The closing temperature of the Factory Air Switch (Part No. 36521) is 188 F. For any further assistance please feel free to call us at: 1-877-238-2623 or visit the nearest Advance Auto store and one of our representatives will gladly assist you with any questions or concerns you may have.

            Answered on 7/18/2012 by John the Car-Doc from AAP
        • Q:

          If the radiator fans turn out but the air compressor does is it still this part?
          Asked on 5/1/2012 by Anonymous

          1 answer

          • CUSTOMER CARE

            A:

            The radiator fan switch should be the possible cause of the problem. However, check with the wires and sockets connected.

            Answered on 5/4/2012 by Vincent from AAP
        • Q:

          is there a way to confirm that the switch is bad by bringing it in?
          Asked on 11/29/2010 by Kburkett from tampa, fl

          3 answers

          • CUSTOMER CARE

            A:

            Advance Auto Parts will not test this particular product at the store. We would suggest taking your vehicle to a certified mechanic for a proper diagnosis before buying and having parts installed that may not solve or be the problem.

            Answered on 11/29/2010 by Ron the Auto Parts Rebel from AAP
          • A:

            In my 1996 Honda Civic LX with D16Y7 engine I researched two Honda manuals for 2 days and understand the cooling fan relay circuit logic well. I checked the fuses, then tested the relay by swapping it with the IDENTICAL relay in the engine compartment for AC with the AC running to see the AC fan come back on. Then I tested the voltage in the relay socket and got the same as the manuals for a cold engine. But it was very hot. So finally, after also checking that my switch is supposed to completely short it's contacts, I briefly touched a jumper to it's connector contacts and witnessed the fan come on that otherwise would not. So, the switch is either gone bad or cool and dry. I know it still had hot water, because I tried the heater. Note: heater does NOT cool enough to keep car from over heating if you drive the car! If I had just jumped the contacts on something else, I would have risked having damaged that circuit. 2 days research on this well spent.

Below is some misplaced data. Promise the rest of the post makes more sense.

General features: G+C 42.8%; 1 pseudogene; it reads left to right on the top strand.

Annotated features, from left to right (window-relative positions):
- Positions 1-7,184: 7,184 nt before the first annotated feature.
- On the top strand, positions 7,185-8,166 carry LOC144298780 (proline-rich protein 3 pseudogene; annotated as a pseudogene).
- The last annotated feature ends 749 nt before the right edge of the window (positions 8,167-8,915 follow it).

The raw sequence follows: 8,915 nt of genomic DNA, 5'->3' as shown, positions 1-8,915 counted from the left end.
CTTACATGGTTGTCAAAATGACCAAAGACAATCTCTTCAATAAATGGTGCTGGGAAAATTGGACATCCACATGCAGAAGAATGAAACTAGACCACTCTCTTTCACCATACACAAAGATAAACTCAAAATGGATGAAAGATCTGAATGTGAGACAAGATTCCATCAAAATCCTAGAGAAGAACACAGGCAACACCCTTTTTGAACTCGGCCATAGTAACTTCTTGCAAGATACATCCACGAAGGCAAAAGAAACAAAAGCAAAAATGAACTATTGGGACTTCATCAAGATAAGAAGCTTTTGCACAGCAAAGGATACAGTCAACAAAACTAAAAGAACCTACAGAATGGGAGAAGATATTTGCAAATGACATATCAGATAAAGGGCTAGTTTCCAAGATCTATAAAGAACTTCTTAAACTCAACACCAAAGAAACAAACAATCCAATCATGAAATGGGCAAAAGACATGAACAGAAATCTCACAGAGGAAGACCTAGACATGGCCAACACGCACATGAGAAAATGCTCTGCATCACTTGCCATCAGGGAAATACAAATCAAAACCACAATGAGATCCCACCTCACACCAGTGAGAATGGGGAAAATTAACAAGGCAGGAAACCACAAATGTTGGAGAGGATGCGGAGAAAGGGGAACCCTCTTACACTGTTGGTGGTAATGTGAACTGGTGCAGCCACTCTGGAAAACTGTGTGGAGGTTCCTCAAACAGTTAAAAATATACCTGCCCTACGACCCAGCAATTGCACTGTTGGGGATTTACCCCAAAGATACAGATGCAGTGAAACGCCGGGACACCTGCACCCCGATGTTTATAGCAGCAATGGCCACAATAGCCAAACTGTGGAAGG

Answered on 10/1/2013 by sithigh from near Washington, DC
          • A:

            You can unplug the switch and jump the two wires in the connector. If the fan relay and motors are in good order, the radiator fan will come on. It won't hurt anything to jump the wires, and you can drive the car for a short time to get out of a jam, but will eventually wear out the fan motor or burn up the relay if left connected this way for too long. At normal operating temp or above, the switch terminals should show continuity, and below normal temps, you should show open circuit between the switch terminals.

            Answered on 7/14/2014 by zombiewoof from Lawrenceville,ga.
        • Q:

          What is this switch used for? Is it the Coolant Temperature switch? If so, will it fit a 2000 Honda Civic?
          Asked on 9/16/2010 by jhwongso

          1 answer

          • CUSTOMER CARE

            A:

            This is used to turn on and off the radiator fans or ac compressor.

            Answered on 9/16/2010 by Kevin from AN